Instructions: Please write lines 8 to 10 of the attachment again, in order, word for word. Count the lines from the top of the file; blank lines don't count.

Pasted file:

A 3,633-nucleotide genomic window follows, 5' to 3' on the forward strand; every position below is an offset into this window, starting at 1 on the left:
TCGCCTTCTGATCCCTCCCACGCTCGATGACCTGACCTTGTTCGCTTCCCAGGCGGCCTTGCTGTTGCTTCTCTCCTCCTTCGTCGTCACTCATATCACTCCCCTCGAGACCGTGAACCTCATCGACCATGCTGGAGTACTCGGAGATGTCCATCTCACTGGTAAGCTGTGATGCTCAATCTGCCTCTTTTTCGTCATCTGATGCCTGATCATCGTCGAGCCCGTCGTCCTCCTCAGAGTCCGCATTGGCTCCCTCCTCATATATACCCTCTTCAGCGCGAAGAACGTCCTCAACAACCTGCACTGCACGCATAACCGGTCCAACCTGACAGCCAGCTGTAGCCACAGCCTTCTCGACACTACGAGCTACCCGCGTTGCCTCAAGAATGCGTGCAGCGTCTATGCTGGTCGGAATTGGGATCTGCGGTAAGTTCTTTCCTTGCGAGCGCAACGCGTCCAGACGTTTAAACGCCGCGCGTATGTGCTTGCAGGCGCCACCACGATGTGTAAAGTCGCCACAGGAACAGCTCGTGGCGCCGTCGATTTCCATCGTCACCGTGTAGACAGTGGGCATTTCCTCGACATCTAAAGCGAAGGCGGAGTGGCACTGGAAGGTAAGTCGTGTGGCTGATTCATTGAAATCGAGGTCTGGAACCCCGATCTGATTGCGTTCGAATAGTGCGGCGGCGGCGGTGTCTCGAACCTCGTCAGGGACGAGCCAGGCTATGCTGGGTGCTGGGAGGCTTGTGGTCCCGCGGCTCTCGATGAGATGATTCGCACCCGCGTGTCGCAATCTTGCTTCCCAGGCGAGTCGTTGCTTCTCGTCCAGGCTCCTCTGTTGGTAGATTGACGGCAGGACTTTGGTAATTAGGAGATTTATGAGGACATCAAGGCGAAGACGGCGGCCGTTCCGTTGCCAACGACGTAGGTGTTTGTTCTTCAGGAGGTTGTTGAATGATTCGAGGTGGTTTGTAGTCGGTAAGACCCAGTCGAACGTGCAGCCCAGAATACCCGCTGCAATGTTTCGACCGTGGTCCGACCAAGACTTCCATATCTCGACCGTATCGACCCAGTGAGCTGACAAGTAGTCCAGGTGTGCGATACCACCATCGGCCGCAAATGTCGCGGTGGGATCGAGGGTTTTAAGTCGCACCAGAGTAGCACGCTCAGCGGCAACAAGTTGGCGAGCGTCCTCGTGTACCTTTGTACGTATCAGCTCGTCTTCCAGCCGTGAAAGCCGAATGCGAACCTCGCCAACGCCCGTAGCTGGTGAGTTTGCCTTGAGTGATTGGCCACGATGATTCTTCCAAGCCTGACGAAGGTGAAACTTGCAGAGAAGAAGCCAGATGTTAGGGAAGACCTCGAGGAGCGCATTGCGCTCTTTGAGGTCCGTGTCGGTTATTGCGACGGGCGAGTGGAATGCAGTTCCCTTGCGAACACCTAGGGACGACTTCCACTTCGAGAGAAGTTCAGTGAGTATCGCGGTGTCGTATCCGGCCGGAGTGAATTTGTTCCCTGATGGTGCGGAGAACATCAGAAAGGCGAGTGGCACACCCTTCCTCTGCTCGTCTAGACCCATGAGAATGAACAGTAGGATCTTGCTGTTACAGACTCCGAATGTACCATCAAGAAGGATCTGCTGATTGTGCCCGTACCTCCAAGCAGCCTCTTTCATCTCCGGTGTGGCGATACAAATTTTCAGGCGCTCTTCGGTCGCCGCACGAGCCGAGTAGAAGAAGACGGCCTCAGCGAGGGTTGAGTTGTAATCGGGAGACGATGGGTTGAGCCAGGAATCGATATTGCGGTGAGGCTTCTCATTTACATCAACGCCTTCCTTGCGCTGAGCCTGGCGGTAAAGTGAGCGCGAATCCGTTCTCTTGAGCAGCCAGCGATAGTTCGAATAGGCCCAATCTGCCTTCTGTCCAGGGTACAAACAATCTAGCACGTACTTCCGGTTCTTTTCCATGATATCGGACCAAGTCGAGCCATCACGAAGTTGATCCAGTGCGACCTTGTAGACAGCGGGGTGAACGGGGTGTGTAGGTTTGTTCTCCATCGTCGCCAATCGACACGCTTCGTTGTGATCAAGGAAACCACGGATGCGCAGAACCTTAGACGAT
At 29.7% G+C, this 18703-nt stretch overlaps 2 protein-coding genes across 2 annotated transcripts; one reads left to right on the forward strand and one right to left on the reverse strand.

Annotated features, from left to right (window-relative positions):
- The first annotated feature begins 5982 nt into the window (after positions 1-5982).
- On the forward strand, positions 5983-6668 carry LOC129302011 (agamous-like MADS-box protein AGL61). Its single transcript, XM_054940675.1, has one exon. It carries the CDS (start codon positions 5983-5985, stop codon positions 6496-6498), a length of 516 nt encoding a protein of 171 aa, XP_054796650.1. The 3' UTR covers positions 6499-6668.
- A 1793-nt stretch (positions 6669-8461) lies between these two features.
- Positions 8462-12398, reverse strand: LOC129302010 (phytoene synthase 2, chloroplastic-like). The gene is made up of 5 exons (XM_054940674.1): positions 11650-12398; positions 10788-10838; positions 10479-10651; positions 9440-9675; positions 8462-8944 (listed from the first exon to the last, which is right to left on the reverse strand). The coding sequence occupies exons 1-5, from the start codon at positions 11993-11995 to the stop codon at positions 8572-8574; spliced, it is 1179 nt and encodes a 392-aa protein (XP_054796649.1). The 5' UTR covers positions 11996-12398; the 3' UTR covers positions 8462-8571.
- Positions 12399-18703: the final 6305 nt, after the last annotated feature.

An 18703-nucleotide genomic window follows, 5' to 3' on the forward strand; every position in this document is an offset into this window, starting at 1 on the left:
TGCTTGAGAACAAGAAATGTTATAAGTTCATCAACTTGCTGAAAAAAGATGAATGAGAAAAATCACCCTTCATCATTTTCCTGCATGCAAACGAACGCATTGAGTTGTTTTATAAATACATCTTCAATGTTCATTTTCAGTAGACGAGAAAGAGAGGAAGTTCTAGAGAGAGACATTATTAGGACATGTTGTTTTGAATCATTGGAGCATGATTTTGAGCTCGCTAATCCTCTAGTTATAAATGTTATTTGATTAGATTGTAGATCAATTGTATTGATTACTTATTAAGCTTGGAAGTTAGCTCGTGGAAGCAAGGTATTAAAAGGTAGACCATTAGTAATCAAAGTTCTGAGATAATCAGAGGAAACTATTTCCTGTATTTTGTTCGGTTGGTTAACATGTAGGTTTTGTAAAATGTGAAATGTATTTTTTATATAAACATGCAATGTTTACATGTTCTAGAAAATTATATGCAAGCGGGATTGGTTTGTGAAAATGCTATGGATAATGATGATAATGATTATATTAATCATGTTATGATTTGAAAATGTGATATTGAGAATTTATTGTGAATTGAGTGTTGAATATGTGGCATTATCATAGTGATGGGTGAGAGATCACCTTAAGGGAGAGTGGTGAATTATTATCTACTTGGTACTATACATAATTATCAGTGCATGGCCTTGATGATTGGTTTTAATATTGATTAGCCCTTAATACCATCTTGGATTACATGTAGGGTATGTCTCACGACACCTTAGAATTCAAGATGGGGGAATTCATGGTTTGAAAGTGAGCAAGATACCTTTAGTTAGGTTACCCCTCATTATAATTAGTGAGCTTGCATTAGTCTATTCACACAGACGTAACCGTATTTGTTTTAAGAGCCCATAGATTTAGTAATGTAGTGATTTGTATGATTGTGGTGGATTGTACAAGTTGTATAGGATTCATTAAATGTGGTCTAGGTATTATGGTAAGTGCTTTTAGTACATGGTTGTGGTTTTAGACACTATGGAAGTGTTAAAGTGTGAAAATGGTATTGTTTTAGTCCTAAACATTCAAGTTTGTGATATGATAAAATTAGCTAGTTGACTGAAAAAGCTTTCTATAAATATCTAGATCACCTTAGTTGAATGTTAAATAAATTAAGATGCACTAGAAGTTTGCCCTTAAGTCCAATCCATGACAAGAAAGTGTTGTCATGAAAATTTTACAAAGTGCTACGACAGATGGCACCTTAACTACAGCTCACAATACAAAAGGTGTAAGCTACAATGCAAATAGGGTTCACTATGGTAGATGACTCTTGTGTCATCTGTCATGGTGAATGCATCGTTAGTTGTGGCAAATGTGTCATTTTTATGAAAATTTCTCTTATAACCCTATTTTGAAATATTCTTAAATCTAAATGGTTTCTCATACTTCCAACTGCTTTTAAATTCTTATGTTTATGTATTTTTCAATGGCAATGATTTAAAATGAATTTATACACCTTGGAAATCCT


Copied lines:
- Positions 8462-12398, reverse strand: LOC129302010 (phytoene synthase 2, chloroplastic-like). The gene is made up of 5 exons (XM_054940674.1): positions 11650-12398; positions 10788-10838; positions 10479-10651; positions 9440-9675; positions 8462-8944 (listed from the first exon to the last, which is right to left on the reverse strand). The coding sequence occupies exons 1-5, from the start codon at positions 11993-11995 to the stop codon at positions 8572-8574; spliced, it is 1179 nt and encodes a 392-aa protein (XP_054796649.1). The 5' UTR covers positions 11996-12398; the 3' UTR covers positions 8462-8571.
- Positions 12399-18703: the final 6305 nt, after the last annotated feature.

An 18703-nucleotide genomic window follows, 5' to 3' on the forward strand; every position in this document is an offset into this window, starting at 1 on the left: